Traditionally, the field of Public Health has been centred around the prevention of communicable diseases such as human immunodeficiency virus (HIV) and tuberculosis and that of behaviour such as obesity and diabetes mellitus [10]. Despite the excellent progress we have made with regards to the outlook of such diseases up to 32% of the world’s disease burden remains amenable to surgical intervention with 5 billion people still lacking access to safe surgery and anaesthesia [11]. Following the trend of the inverse care law those typically affected are patients are of poorer groups in society often residing in rural districts [2]. Recognising the need for change and coinciding with the shift towards sustainable development goals the Lancet commission has set a target of 80% coverage of safe surgery and anaesthesia access by 2030 [11].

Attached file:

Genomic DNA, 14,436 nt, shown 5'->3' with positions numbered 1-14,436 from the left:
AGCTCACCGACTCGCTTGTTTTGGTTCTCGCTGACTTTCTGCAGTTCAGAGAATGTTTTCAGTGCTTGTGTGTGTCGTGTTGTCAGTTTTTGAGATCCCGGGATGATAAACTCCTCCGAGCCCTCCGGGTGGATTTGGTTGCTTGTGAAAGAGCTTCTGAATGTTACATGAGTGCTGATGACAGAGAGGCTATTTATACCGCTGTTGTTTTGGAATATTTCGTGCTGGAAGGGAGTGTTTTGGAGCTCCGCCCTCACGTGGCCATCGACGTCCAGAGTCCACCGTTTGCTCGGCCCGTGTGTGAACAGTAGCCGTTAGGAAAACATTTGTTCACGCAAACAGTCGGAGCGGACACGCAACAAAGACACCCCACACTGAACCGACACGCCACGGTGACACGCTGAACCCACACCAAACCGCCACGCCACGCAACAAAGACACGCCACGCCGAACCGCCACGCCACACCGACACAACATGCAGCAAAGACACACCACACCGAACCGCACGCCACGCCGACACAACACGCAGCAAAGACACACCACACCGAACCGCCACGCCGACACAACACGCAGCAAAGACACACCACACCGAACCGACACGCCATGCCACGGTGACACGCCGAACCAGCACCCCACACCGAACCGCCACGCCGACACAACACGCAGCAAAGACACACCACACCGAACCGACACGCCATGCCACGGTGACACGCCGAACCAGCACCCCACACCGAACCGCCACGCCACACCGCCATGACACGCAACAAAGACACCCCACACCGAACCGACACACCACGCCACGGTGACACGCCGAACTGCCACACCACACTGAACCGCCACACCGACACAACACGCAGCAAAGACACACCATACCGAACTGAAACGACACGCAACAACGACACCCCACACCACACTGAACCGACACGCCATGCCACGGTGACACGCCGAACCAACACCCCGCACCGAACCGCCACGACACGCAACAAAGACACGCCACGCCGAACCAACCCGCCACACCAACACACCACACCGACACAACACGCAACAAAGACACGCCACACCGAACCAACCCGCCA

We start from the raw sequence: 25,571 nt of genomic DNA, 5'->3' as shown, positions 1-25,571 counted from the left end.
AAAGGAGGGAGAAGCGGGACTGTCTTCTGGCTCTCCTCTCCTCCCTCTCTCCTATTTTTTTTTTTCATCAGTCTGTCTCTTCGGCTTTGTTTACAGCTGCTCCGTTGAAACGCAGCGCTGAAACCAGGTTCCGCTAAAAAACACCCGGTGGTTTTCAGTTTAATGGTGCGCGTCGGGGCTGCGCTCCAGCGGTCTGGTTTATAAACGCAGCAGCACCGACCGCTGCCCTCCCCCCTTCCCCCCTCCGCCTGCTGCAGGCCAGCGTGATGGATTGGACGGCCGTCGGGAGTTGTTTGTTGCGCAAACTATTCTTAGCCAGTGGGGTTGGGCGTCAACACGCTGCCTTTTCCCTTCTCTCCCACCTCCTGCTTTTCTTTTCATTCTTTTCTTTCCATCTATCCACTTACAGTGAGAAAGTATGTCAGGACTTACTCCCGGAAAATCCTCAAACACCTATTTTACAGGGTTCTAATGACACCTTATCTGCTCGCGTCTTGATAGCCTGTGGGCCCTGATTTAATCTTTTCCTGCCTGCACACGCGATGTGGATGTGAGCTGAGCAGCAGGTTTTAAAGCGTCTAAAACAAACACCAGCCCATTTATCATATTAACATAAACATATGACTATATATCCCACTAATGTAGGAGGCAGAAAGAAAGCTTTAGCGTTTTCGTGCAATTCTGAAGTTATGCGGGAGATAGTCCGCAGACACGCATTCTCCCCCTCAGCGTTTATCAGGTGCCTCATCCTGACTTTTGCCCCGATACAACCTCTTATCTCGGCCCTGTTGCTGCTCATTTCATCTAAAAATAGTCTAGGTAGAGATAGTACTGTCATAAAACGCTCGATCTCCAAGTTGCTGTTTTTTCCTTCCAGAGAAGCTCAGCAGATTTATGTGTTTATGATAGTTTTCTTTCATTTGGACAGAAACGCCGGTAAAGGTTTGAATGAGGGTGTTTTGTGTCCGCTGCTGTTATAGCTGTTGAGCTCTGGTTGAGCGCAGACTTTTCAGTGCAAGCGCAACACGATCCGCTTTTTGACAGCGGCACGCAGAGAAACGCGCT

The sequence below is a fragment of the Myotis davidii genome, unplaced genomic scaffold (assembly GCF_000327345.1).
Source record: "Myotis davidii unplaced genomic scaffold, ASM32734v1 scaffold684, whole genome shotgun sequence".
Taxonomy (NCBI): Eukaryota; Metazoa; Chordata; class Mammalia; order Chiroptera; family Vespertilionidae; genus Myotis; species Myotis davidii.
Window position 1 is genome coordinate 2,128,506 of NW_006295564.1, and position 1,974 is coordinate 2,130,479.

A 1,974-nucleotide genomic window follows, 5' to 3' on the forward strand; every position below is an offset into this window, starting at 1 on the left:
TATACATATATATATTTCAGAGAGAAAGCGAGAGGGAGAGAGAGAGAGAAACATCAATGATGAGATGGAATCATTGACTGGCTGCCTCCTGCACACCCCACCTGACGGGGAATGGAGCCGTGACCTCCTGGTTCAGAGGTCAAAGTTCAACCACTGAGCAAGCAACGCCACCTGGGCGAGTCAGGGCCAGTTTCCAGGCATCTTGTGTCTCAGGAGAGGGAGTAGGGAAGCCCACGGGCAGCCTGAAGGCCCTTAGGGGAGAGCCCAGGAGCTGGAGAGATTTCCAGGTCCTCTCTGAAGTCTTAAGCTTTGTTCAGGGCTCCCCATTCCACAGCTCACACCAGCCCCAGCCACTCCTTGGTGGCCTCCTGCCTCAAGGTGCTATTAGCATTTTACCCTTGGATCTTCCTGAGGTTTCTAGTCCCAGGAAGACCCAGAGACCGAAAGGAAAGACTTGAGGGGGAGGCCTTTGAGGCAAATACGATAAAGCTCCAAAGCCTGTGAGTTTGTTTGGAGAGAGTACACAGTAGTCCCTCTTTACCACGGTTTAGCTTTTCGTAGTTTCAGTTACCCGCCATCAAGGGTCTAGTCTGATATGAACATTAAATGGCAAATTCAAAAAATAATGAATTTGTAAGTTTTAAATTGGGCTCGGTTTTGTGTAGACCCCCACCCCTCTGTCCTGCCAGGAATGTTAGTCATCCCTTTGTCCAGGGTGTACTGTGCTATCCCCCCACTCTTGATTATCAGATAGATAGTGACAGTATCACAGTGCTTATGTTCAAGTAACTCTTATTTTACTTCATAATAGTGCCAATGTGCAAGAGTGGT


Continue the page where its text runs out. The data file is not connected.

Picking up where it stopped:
The field of Surgery, described by [5] as the ‘neglected stepchild of global health’ has a pivotal role to play in helping both individuals and society fulfil their potential [5]. In fact, it has been highlighted that loss of individual productivity due to surgical morbidity may reduce gross domestic product growth by 2% [2]. The magnitude of the challenge ahead is well recognised with an estimated 143 million additional surgical procedures required to be performed annually to reach the 80% coverage [11].

A well-constructed cost-effective plan, utilising Jugaad principles [8] is thus required in order to create an environment whereby lesser economically developed countries grow under expert supervision. In order to maximise the chances of success as well as ensuring sustainability the aim must be multi-faceted, addressing not only the surgical intervention itself but also the pre-operative arrangements and post-operative follow.